Should reporters carry guns?
- It is the duty of the State to protect the people, not ours (media). What else will police and other police officials do if the citizenry is armed?
- Experience has taught us that arming journalists does not save and secure them from harm. Significant number of journalists killed were armed.
- Arming journalists will not solve media killings, but good police work, arrest, prosecution and punishment of triggermen and masterminds will.
- As a whole, the bill will aggravate impunity in media and extrajudicial killings in the country, encourage the proliferation of loose firearms and increase the incidence of violence…until one day we wake up to a state of chaos and anarchy…unless we are preparing for war?
Bishop Efraim Tendero, national director of the Philippine Council of Evangelical Christians (PCEC), shares some of Fernandez's views.
“I’m not in favor of arming the media or religious people to stop extra-judicial killings and forced disappearances because it will only result in “tooth for a tooth” and “eye for an eye,” he explained.
Tendero neither believes the bill will solve criminality and disregard for life.
“Love is still more powerful than hatred and peace should be pursued, not barrels of guns,” he noted.
If the Senate Bill is passed, the Bishop says it’s an indication of “something else.”
“Arming civilians is actually like preparing a time like a civil war. It’s also trying to admit that the police is not capable of carrying out its mandate to protect the country’s citizenry. It is they who are the duly-constituted people who should carry arms,” he said.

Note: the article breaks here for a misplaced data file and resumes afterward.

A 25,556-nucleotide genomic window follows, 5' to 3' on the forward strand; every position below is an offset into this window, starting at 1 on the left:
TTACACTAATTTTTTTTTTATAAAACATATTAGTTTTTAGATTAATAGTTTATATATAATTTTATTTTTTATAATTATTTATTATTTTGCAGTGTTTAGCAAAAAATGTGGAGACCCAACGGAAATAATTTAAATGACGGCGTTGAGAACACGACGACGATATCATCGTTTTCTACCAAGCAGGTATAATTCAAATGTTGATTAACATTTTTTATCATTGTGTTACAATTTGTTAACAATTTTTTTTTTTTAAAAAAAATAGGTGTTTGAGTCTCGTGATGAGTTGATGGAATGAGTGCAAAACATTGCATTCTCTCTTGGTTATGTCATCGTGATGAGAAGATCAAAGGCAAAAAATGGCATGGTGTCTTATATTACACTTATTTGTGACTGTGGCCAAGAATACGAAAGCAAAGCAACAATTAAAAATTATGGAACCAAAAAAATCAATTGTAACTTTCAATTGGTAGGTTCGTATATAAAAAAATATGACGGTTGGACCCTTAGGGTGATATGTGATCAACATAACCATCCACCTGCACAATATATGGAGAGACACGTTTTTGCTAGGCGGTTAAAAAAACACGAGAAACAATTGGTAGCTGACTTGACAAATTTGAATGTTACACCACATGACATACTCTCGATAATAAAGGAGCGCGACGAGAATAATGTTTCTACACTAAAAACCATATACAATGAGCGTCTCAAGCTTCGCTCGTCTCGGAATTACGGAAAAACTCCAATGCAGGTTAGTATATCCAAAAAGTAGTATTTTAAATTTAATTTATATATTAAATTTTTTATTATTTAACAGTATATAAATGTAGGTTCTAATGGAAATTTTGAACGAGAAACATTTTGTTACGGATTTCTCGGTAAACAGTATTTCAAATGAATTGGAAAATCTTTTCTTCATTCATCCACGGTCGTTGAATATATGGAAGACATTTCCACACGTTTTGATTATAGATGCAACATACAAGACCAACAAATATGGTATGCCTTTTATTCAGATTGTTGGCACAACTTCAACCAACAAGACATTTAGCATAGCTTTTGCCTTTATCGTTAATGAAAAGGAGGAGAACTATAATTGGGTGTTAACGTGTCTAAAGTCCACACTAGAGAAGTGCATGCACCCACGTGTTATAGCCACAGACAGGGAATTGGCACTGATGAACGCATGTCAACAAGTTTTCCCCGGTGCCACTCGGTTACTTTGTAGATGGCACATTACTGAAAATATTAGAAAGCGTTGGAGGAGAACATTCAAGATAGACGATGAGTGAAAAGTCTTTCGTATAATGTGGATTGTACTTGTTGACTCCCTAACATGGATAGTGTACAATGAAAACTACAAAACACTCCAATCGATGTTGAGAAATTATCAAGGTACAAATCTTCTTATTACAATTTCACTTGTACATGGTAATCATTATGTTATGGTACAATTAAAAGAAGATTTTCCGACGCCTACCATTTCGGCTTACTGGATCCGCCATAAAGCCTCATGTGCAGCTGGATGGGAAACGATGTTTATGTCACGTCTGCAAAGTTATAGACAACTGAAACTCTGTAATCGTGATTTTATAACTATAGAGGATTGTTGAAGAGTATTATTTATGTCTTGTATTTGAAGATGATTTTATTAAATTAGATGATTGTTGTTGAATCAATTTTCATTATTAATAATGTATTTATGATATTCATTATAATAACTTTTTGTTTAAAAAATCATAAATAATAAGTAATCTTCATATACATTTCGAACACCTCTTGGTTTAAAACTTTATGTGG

Tendero hastened to add that owning or carrying a firearm may even be cause for someone to be an easy target by unscrupulous people.
The solution which the Bishop sees is dialogue. In 2006, when there was an escalation in the number of crimes committed against religious leaders, he (representing PCEC), along with other church leaders under the National Council of Churches in the Philippines, met with former President Gloria Macapagal Arroyo and lodged their concern.
Tendero said almost immediately, the former Chief Executive called the officials of the National Bureau of Investigation, the police and even the Melo Commission, to help stop the rise in criminal incidence against religious leaders.
“From then on, there was a dramatic drop…around 80 percent…in the incidence of crimes committed against religious leaders. From 2007 up to now, there seems to be a steady decline in these cases,” Tendero noted.
Indeed, their group, a “church-police-miliatry liaison committee” seemed to have worked quite effectively or may be construed as functional to this day.
To the Catholic Bishops Conference of the Philippines (CBCP), however, it may be a different story.
Just in October last year, another priest was killed in a province in Southern Philippines (Mindanao).
Fr. Fausto Tentorio was shot eight times by an assassin as he was getting into his pick-up truck parked at the Mother of Perpetual Help Church compound in Arakan, North Cotabato.